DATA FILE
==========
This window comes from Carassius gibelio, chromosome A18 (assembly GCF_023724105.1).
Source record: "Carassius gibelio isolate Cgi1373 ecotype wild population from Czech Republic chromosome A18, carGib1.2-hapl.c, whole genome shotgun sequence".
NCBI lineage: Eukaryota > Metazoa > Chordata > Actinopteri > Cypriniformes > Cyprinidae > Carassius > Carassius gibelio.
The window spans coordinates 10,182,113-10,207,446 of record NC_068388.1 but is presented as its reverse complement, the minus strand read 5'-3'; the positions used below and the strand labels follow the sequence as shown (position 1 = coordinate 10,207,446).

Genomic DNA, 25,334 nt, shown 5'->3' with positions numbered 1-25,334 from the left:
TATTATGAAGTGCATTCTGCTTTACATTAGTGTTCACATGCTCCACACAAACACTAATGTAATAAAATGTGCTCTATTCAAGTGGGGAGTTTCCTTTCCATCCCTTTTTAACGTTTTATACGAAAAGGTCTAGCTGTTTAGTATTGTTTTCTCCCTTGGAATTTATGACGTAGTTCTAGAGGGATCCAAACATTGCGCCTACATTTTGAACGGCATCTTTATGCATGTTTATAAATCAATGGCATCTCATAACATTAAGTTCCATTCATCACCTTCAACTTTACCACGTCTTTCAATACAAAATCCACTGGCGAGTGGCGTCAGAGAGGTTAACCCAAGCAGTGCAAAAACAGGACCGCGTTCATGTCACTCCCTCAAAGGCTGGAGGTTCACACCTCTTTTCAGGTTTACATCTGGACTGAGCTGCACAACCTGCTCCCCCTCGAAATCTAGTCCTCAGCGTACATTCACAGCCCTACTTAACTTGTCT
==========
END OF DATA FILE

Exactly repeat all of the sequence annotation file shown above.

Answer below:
This window comes from Carassius gibelio, chromosome A18 (assembly GCF_023724105.1).
Source record: "Carassius gibelio isolate Cgi1373 ecotype wild population from Czech Republic chromosome A18, carGib1.2-hapl.c, whole genome shotgun sequence".
NCBI lineage: Eukaryota > Metazoa > Chordata > Actinopteri > Cypriniformes > Cyprinidae > Carassius > Carassius gibelio.
The window spans coordinates 10,182,113-10,207,446 of record NC_068388.1 but is presented as its reverse complement, the minus strand read 5'-3'; the positions used below and the strand labels follow the sequence as shown (position 1 = coordinate 10,207,446).

Genomic DNA, 25,334 nt, shown 5'->3' with positions numbered 1-25,334 from the left:
TATTATGAAGTGCATTCTGCTTTACATTAGTGTTCACATGCTCCACACAAACACTAATGTAATAAAATGTGCTCTATTCAAGTGGGGAGTTTCCTTTCCATCCCTTTTTAACGTTTTATACGAAAAGGTCTAGCTGTTTAGTATTGTTTTCTCCCTTGGAATTTATGACGTAGTTCTAGAGGGATCCAAACATTGCGCCTACATTTTGAACGGCATCTTTATGCATGTTTATAAATCAATGGCATCTCATAACATTAAGTTCCATTCATCACCTTCAACTTTACCACGTCTTTCAATACAAAATCCACTGGCGAGTGGCGTCAGAGAGGTTAACCCAAGCAGTGCAAAAACAGGACCGCGTTCATGTCACTCCCTCAAAGGCTGGAGGTTCACACCTCTTTTCAGGTTTACATCTGGACTGAGCTGCACAACCTGCTCCCCCTCGAAATCTAGTCCTCAGCGTACATTCACAGCCCTACTTAACTTGTCT